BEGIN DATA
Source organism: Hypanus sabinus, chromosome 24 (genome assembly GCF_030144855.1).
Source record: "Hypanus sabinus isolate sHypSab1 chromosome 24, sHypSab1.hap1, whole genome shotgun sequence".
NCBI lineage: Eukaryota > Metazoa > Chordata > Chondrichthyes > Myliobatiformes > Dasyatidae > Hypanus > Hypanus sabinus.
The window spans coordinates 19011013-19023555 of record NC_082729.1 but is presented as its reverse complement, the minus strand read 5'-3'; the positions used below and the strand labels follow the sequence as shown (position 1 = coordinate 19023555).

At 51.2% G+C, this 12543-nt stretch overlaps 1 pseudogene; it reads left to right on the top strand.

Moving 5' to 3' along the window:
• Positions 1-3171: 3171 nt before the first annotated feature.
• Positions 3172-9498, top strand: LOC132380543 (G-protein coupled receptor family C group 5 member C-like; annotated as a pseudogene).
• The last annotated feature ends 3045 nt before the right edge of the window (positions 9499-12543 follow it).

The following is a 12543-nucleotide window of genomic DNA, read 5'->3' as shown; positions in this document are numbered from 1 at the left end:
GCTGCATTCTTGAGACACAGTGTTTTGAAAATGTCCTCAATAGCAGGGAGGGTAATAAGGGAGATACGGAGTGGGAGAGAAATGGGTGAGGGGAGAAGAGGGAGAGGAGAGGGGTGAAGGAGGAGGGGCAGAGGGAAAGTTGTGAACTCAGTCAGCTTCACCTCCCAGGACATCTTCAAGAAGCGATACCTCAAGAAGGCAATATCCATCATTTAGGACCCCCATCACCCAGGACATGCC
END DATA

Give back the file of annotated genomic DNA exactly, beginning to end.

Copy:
Source organism: Hypanus sabinus, chromosome 24 (genome assembly GCF_030144855.1).
Source record: "Hypanus sabinus isolate sHypSab1 chromosome 24, sHypSab1.hap1, whole genome shotgun sequence".
NCBI lineage: Eukaryota > Metazoa > Chordata > Chondrichthyes > Myliobatiformes > Dasyatidae > Hypanus > Hypanus sabinus.
The window spans coordinates 19011013-19023555 of record NC_082729.1 but is presented as its reverse complement, the minus strand read 5'-3'; the positions used below and the strand labels follow the sequence as shown (position 1 = coordinate 19023555).

At 51.2% G+C, this 12543-nt stretch overlaps 1 pseudogene; it reads left to right on the top strand.

Moving 5' to 3' along the window:
• Positions 1-3171: 3171 nt before the first annotated feature.
• Positions 3172-9498, top strand: LOC132380543 (G-protein coupled receptor family C group 5 member C-like; annotated as a pseudogene).
• The last annotated feature ends 3045 nt before the right edge of the window (positions 9499-12543 follow it).

The following is a 12543-nucleotide window of genomic DNA, read 5'->3' as shown; positions in this document are numbered from 1 at the left end:
GCTGCATTCTTGAGACACAGTGTTTTGAAAATGTCCTCAATAGCAGGGAGGGTAATAAGGGAGATACGGAGTGGGAGAGAAATGGGTGAGGGGAGAAGAGGGAGAGGAGAGGGGTGAAGGAGGAGGGGCAGAGGGAAAGTTGTGAACTCAGTCAGCTTCACCTCCCAGGACATCTTCAAGAAGCGATACCTCAAGAAGGCAATATCCATCATTTAGGACCCCCATCACCCAGGACATGCC